Pharmaceutical

Medical Cannabis for Adults Over 50

In Summary:

As with all elements of the aging process, the human endocannabinoid system loses tone over time. Whether it is a reduction in the numbers of cannabinoid receptors or a slow waning of the machinery used to create the signaling molecules that bind to the receptors or the natural senescence of the system that supports all of these normal signaling processes, the fact remains that adults over 50 are best-suited for external support for the endocannabinoid system.

Indeed, the average age at dispensaries is surprising to most who are not familiar with the modern medical cannabis arena. Baby Boomers, perhaps more than any other age group, tend to dominate the medical cannabis dispensaries. This is no new phenomenon, however. Through the ages, across cultures and around the globe, cannabis has been consumed primarily by older adults. Whether by tribe elders, wise councilmen, spiritual leaders, or the educated elite, cannabis has been an integral part of human aging for as long as we have recorded history.

Here, a review out of Israel followed at 184 patients over 65 (average age was 81.2) beginning cannabis treatment. 63.6% were female. “After six months of treatment, 58.1% were still using cannabis. Of these patients, 33.6% reported adverse events, the most common of which were dizziness (12.1%) and sleepiness and fatigue (11.2%). Of the respondents, 84.8% reported some degree of improvement in their general condition.”

Appropriately, the authors advise caution for older adults related to those adults who may be consuming multiple pharmaceuticals, for potential medication interaction effects, as well as nervous system impairment, and increased cardiovascular risk for those who may quire the concern. Wisely, they recommend that “Medical cannabis should still be considered carefully and individually for each patient after a risk-benefit analysis and followed by frequent monitoring for efficacy and adverse events.”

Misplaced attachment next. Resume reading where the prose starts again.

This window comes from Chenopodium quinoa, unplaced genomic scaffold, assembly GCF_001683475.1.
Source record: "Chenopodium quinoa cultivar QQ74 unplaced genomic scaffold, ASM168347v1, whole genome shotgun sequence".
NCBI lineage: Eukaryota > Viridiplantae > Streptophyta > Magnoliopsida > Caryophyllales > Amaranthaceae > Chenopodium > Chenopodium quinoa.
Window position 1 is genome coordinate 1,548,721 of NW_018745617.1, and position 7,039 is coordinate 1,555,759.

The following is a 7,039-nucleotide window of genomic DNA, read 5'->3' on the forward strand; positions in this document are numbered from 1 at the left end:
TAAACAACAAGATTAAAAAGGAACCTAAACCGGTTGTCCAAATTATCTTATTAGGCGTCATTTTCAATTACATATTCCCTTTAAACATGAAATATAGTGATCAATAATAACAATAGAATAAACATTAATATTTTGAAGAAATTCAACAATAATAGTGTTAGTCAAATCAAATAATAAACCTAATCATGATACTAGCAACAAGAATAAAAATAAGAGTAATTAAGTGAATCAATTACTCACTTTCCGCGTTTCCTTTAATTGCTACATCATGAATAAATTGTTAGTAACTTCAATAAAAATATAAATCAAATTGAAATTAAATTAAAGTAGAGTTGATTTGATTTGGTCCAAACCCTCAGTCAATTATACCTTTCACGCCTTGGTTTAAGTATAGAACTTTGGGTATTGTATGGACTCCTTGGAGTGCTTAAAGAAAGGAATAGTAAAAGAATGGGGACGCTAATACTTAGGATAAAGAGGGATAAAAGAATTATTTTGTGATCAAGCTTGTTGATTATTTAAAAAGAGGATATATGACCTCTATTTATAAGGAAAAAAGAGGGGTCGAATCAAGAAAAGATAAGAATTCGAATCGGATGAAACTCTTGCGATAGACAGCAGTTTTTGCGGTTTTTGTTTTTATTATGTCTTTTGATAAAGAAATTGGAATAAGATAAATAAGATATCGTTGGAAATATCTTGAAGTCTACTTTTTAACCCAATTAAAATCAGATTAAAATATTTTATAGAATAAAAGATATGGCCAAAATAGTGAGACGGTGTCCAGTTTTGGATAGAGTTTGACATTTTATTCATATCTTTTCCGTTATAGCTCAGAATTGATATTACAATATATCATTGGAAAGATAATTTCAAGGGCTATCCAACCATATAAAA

Dr. Caplan and the #MDTake:

At CED Clinic, we have long seen that the average age of medical patients is over 50. Whether for concerns related to sleep, pain, mental or physical health, it seems as though Baby Boomers have either weathered enough politics to have developed a healthy cynicism for the misinformation campaigns of the 1930s and 1970s, or they have direct or indirect experience with cannabis to have learned of its safety and efficacy. Either way, it is quickly reclaiming its historical place in the care of older adults, although oddly… it seems to be a demographic skipped over by the marketing systems of most establishments in the cannabis arena, at least for now.


suggested dose for elderly and cannabis
direction of action for cannabis treatments
bar of significant improvement with cannabis

View this review (yellow link) or download:

This paper is also stored here:    http://bit.ly/2QbJ6yE     inside the CED Foundation Archive

To explore related information, click the keywords below:

Benjamin Caplan, MDMedical Cannabis for Adults Over 50
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Flavonoids Proven to be Safe and Effective Treatment for Chronic Venous Disease

Recommendations for the medical management of chronic venous disease- The role of Micronized Purified Flavonoid Fraction (MPFF)

In Summary:

A recent review has affirmed that treating chronic venous disease with Micronized Purified Flavonoid Fraction (MPFF) therapy is safe and effective. After reviewing 250 papers, the authors have found a large body of supportive evidence that the MPFF treatment, known as Diosmiplex, is effective for healing venous ulcers on its own or in combination with compression therapy. Diosmiplex, the only MPFF prescribed in the United States, as of 2017, is derived from orange rinds and favorable among patients due to its high safety rating. 

Dr. Caplan and the #MDTake:

Flavonoids are one of the categories of natural compounds produced in nature, including within the innate production system of the cannabis plant. Several patients have reported using strong cannabis topical agents to help venous insufficiency and disease, including conditions such as varicose veins, phlebitis, and post-surgical venous incompetence.

varicose veins picture

Process of leukocyte trapping to tissue degradation
contributing factors to  skin pathology and edema
Genetic and environmental risk factors for CVD
US and European Guideline Recommendations that include flavonoids  and MPFF
Cellular Molecular pathology of venous hypertension
CVI Symptom Assessment
WBC adhesion  with venous hypertension
Recommendations for the use of MPFF in the management of chronic venous disease

View this review (yellow link) or download:

This paper is also stored here:    http://bit.ly/2OUCBQ6     inside the CED Foundation Archive

To explore related information, click the keywords below:

Benjamin Caplan, MDFlavonoids Proven to be Safe and Effective Treatment for Chronic Venous Disease
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